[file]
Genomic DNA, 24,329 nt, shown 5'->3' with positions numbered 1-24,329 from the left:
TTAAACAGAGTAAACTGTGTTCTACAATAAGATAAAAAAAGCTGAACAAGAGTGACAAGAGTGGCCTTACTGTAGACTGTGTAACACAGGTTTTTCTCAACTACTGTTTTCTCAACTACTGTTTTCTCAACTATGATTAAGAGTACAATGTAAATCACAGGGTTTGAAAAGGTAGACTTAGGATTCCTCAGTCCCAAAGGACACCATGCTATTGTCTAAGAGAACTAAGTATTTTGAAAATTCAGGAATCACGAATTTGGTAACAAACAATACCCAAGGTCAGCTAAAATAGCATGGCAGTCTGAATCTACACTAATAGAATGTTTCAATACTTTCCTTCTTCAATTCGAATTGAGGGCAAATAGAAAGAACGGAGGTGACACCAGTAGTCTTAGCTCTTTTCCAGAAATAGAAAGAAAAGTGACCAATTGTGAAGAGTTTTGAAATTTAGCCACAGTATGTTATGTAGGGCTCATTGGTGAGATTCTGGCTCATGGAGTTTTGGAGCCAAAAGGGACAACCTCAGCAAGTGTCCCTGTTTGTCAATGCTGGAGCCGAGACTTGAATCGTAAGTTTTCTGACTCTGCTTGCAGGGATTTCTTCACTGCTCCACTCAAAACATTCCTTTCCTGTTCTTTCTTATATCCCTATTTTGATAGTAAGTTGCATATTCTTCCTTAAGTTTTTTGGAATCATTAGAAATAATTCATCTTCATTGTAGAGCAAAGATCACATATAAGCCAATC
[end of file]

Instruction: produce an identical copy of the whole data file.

Genomic DNA, 24,329 nt, shown 5'->3' with positions numbered 1-24,329 from the left:
TTAAACAGAGTAAACTGTGTTCTACAATAAGATAAAAAAAGCTGAACAAGAGTGACAAGAGTGGCCTTACTGTAGACTGTGTAACACAGGTTTTTCTCAACTACTGTTTTCTCAACTACTGTTTTCTCAACTATGATTAAGAGTACAATGTAAATCACAGGGTTTGAAAAGGTAGACTTAGGATTCCTCAGTCCCAAAGGACACCATGCTATTGTCTAAGAGAACTAAGTATTTTGAAAATTCAGGAATCACGAATTTGGTAACAAACAATACCCAAGGTCAGCTAAAATAGCATGGCAGTCTGAATCTACACTAATAGAATGTTTCAATACTTTCCTTCTTCAATTCGAATTGAGGGCAAATAGAAAGAACGGAGGTGACACCAGTAGTCTTAGCTCTTTTCCAGAAATAGAAAGAAAAGTGACCAATTGTGAAGAGTTTTGAAATTTAGCCACAGTATGTTATGTAGGGCTCATTGGTGAGATTCTGGCTCATGGAGTTTTGGAGCCAAAAGGGACAACCTCAGCAAGTGTCCCTGTTTGTCAATGCTGGAGCCGAGACTTGAATCGTAAGTTTTCTGACTCTGCTTGCAGGGATTTCTTCACTGCTCCACTCAAAACATTCCTTTCCTGTTCTTTCTTATATCCCTATTTTGATAGTAAGTTGCATATTCTTCCTTAAGTTTTTTGGAATCATTAGAAATAATTCATCTTCATTGTAGAGCAAAGATCACATATAAGCCAATC